mechanisms to authenticate both the client and the server. mechanisms to authenticate both the client and the server.
Motivation: Although the implementations must support Motivation: Although the implementations must support
authentication of both parties, any given transaction has the authentication of both parties, any given transaction has the
option not to authenticate one or both parties. option not to authenticate one or both parties.
D3. Dereferenced Location Form: The value returned by the D3. Dereferenced Location Form: The value returned by the
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HTTPS URI scheme. HTTPS URI scheme.
5. Security Considerations 5. Security Considerations
The method of constructing the location URI to include randomized The method of constructing the location URI to include randomized
components helps to prevent adversaries from obtaining location components helps to prevent adversaries from obtaining location
information without ever retrieving a location URI. In the information without ever retrieving a location URI. In the
possession model, a location URI, regardless of its construction, if possession model, a location URI, regardless of its construction, if
made publically available, implies no safeguard against anyone being made publically available, implies no safeguard against anyone being
able to dereference and get the location. Care has to be paid when able to dereference and get the location. Care has to be paid when
distribution such a location URI to the trusted location recipients. distributing such a location URI to the trusted location recipients.
When this aspect is of concern then the authorization model has to be When this aspect is of concern then the authorization model has to be
chosen. Even in this model care has to be taken on how to construct chosen. Even in this model care has to be taken on how to construct
the authorization policies to ensure that only those parties have the authorization policies to ensure that only those parties have
access to location information that are considered trustworthy enough access to location information that are considered trustworthy enough
to enforce the basic rule set that is attached to location to enforce the basic rule set that is attached to location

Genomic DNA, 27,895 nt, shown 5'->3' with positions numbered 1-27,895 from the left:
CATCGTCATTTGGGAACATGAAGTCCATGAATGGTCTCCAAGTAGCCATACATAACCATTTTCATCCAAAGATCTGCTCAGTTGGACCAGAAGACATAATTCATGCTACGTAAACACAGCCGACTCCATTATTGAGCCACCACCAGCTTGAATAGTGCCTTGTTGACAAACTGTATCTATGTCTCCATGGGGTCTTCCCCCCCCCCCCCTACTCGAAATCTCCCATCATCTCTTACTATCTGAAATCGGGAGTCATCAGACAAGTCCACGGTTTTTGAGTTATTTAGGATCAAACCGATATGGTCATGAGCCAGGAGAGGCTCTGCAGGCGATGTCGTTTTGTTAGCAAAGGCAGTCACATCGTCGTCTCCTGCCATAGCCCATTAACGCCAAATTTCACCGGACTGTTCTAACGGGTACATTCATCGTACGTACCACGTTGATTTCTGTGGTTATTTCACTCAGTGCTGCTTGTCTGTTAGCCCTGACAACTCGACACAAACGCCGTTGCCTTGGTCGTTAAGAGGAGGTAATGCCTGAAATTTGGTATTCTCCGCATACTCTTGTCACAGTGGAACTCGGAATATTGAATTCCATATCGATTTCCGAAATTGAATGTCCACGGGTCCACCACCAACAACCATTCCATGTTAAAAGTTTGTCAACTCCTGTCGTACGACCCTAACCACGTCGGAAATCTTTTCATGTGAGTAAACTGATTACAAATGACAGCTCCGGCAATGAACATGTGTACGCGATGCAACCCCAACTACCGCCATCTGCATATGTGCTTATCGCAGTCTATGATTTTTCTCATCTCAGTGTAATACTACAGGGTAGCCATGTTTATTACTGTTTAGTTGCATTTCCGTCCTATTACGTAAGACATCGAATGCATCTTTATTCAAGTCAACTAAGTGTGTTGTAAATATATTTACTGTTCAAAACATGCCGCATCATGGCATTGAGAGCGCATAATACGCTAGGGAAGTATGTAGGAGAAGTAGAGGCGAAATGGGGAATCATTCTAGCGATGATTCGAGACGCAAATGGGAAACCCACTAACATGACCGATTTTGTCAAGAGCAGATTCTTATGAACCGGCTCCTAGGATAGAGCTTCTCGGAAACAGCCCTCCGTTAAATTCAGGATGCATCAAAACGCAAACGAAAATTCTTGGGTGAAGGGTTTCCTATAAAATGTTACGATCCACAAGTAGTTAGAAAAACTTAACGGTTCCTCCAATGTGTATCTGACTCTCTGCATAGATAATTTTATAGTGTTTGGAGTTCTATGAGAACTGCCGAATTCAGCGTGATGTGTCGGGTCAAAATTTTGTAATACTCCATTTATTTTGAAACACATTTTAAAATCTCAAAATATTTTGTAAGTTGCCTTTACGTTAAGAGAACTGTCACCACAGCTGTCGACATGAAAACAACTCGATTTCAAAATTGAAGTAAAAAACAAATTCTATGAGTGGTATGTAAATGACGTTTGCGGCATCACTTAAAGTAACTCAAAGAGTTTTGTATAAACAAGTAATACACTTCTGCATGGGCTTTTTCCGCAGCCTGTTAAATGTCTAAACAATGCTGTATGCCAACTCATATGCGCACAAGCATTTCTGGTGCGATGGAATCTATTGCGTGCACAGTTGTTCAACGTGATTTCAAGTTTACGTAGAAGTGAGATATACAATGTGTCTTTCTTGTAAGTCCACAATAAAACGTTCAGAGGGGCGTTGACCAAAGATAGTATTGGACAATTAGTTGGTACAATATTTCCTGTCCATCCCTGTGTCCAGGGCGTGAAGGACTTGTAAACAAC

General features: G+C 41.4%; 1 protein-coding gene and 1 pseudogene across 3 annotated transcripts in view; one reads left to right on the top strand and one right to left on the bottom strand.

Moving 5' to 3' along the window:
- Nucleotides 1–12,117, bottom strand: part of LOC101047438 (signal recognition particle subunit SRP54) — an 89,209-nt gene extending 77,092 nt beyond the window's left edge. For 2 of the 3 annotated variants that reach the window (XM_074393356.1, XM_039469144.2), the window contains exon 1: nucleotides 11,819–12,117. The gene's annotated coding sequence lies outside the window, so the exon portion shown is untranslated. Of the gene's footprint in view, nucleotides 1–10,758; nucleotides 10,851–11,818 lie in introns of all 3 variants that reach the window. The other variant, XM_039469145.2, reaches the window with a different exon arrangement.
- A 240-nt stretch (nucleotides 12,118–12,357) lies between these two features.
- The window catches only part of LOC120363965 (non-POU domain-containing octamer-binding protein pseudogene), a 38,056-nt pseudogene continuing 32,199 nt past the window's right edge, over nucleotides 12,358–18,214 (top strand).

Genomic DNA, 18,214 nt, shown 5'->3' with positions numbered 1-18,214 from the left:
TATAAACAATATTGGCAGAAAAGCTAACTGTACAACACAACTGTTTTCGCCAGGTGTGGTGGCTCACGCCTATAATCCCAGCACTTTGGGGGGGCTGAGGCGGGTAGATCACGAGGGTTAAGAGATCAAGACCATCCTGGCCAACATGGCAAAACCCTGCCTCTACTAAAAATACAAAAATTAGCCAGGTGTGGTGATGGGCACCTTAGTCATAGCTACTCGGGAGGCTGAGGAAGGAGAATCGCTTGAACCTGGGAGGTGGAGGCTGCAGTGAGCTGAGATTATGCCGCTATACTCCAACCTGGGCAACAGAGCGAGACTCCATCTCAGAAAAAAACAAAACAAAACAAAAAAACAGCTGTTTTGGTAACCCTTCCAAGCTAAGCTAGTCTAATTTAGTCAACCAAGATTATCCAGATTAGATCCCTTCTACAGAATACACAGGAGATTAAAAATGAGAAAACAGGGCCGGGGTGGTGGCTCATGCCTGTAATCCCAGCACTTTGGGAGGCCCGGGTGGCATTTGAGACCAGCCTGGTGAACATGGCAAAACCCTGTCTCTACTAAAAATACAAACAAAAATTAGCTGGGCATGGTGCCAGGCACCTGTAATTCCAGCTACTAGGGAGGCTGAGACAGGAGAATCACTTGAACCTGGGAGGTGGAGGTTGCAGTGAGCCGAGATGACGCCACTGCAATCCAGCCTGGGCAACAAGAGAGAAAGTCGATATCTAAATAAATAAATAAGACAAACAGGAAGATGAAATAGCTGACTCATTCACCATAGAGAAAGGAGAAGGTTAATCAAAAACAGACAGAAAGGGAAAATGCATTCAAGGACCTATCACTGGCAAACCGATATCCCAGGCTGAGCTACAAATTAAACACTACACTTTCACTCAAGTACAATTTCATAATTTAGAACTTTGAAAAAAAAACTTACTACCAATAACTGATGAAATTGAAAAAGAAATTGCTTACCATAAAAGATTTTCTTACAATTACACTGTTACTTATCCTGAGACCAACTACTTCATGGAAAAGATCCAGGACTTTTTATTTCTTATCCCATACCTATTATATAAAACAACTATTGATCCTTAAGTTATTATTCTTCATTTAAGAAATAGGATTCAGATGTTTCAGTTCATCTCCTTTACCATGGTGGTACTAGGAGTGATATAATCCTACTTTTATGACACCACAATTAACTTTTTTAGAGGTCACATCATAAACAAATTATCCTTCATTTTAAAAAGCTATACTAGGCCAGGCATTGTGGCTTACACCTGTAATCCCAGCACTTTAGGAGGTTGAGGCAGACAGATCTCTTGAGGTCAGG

information in a PIDF-LO document. information in a PIDF-LO document.
Any location URI, by necessity, indicates the server (name) that Any location URI, by necessity, indicates the server (name) that
hosts the location information. Knowledge of the server in some hosts the location information. Knowledge of the server in some
specific domain could therefore reveal something about the location specific domain could therefore reveal something about the location
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8.1. Normative References 8.1. Normative References
[RFC2119] Bradner, S., "Key words for use in RFCs to Indicate [RFC2119] Bradner, S., "Key words for use in RFCs to Indicate
Requirement Levels", BCP 14, RFC 2119, March 1997. Requirement Levels", BCP 14, RFC 2119, March 1997.
8.2. Informative References 8.2. Informative References
[I-D.ietf-geopriv-dhcp-lbyr-uri-option] [I-D.ietf-geopriv-dhcp-lbyr-uri-option]
Polk, J., "Dynamic Host Configuration Protocol (DHCP) IPv4 Polk, J., "Dynamic Host Configuration Protocol (DHCP) IPv4
and IPv6 Option for a Location Uniform Resource and IPv6 Option for a Location Uniform Resource Identifier
Identifier (URI)", (URI)", draft-ietf-geopriv-dhcp-lbyr-uri-option-06 (work
draft-ietf-geopriv-dhcp-lbyr-uri-option-05 (work in in progress), September 2009.
progress), July 2009.
[I-D.ietf-geopriv-http-location-delivery] [I-D.ietf-geopriv-http-location-delivery]
Barnes, M., Winterbottom, J., Thomson, M., and B. Stark, Barnes, M., Winterbottom, J., Thomson, M., and B. Stark,
"HTTP Enabled Location Delivery (HELD)", "HTTP Enabled Location Delivery (HELD)",
draft-ietf-geopriv-http-location-delivery-16 (work in draft-ietf-geopriv-http-location-delivery-16 (work in
progress), August 2009. progress), August 2009.
[I-D.ietf-geopriv-l7-lcp-ps] [I-D.ietf-geopriv-l7-lcp-ps]
Tschofenig, H. and H. Schulzrinne, "GEOPRIV Layer 7 Tschofenig, H. and H. Schulzrinne, "GEOPRIV Layer 7
Location Configuration Protocol; Problem Statement and Location Configuration Protocol; Problem Statement and
Requirements", draft-ietf-geopriv-l7-lcp-ps-10 (work in Requirements", draft-ietf-geopriv-l7-lcp-ps-10 (work in
progress), July 2009. progress), July 2009.
[I-D.ietf-geopriv-loc-filters] [I-D.ietf-geopriv-loc-filters]
Mahy, R., Rosen, B., and H. Tschofenig, "A Document Format Mahy, R., Rosen, B., and H. Tschofenig, "Filtering
for Filtering and Reporting Location Notications in the Location Notifications in the Session Initiation Protocol
Presence Information Document Format Location Object (SIP)", draft-ietf-geopriv-loc-filters-08 (work in
(PIDF-LO)", draft-ietf-geopriv-loc-filters-05 (work in progress), November 2009.
progress), July 2009.
[I-D.ietf-sip-location-conveyance] [I-D.ietf-sip-location-conveyance]
Polk, J. and B. Rosen, "Location Conveyance for the Polk, J. and B. Rosen, "Location Conveyance for the
Session Initiation Protocol", Session Initiation Protocol",